Mining is an integral process in the Bitcoin network that ensures fairness, safety, and security.
The process is used to verify Bitcoin transactions from one user to another. It involves adding transaction records to Bitcoin's public ledger also called the blockchain. The ledger of past transaction is how the network confirms transactions that have taken place. Bitcoin nodes utilize the blockchain to differentiate legitimate transaction from attempts to re-spend coins that have been used elsewhere.
Unlike governed nations, Bitcoin does not have a central figure that decides when to print and distribute money. Instead, the system uses miners, who, with the help of special software, solve math problems. They keep the network secure. In return, they are rewarded with bitcoins. Hence, mining is also a way to introduce Bitcoins into the system.
Bitcoin mining is meant to be resource-intensive and challenging to regulate the number of blocks found by miners each day. For a block to be considered valid, it must contain proof of work, a patch of data that is difficult to acquire to satisfy certain requirements.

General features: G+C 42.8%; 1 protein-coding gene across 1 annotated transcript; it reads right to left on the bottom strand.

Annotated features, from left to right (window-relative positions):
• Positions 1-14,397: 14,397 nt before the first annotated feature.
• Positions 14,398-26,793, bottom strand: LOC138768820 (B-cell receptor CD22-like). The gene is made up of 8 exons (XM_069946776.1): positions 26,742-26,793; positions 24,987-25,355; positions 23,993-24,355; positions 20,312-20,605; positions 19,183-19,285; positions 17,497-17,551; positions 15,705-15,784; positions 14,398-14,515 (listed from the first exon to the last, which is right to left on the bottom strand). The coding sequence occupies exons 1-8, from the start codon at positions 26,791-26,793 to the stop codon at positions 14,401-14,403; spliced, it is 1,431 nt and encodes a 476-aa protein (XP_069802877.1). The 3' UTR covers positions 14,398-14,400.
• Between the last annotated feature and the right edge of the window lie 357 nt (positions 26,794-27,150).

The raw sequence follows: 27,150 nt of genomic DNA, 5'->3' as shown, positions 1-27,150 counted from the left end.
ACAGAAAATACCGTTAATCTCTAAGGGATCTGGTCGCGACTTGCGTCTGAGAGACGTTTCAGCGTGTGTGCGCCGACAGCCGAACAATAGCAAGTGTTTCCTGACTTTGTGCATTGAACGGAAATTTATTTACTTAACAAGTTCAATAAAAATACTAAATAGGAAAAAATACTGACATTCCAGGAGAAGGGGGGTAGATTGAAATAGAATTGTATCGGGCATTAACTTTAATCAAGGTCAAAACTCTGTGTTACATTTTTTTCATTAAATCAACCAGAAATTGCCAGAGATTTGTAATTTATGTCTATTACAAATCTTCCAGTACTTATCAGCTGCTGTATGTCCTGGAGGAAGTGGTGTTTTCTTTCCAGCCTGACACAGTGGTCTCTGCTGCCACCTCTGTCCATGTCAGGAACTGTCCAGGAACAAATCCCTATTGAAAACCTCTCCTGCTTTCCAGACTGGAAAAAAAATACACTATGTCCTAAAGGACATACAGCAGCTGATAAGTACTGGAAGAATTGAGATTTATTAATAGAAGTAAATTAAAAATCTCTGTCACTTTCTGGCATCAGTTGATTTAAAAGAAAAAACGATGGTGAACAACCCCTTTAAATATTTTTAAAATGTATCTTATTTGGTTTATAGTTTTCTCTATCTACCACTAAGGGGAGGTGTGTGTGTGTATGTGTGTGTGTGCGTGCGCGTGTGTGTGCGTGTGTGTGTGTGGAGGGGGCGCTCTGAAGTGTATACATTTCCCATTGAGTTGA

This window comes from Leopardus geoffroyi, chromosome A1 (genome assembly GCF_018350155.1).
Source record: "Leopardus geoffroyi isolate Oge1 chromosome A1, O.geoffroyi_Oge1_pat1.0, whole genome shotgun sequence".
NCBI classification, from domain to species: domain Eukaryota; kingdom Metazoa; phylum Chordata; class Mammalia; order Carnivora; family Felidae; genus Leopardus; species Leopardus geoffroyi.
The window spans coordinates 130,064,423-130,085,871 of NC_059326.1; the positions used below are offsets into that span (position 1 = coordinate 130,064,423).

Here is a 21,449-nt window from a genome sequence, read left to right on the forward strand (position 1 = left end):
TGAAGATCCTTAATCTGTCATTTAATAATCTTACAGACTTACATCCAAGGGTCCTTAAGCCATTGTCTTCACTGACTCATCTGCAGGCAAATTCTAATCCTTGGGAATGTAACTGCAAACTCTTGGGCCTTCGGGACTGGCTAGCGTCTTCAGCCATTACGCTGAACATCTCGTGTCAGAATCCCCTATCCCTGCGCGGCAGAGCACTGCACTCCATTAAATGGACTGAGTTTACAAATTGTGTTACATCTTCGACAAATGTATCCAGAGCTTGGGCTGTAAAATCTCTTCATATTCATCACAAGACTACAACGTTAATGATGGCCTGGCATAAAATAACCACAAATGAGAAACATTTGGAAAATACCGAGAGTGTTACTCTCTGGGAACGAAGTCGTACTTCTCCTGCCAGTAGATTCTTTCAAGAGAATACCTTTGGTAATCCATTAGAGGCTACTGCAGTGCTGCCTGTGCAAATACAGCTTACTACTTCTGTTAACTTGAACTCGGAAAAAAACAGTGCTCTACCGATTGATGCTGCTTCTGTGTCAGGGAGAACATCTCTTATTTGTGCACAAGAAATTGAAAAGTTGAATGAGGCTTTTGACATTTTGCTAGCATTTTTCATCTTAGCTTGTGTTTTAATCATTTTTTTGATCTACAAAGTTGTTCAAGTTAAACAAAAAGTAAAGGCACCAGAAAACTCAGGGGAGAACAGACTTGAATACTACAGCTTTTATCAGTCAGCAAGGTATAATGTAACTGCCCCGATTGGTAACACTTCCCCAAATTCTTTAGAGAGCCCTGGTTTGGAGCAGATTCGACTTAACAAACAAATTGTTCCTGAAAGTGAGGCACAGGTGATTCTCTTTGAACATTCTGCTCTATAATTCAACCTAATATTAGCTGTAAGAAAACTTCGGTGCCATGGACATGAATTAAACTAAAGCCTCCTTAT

Producing a proof of work may require trial and effort, as it is a random process with low probability. Bitcoin uses the Hashcash proof of work function.
With the rate of miners increasing, the difficulty metric in Bitcoin mining will consequently rise to regulate the rate of block creation.
Bitcoin mining is named so because of its close resemblance to actual mining of commodities like gold. It requires extensive work and it produces new currencies at a rate similar to the rate at which commodities such as gold are mined.
Miners will receive an agreed-upon amount of Bitcoins when a block is discovered. The bounty is currently at 25. The payment is extracted from the fees paid by users' sending transactions.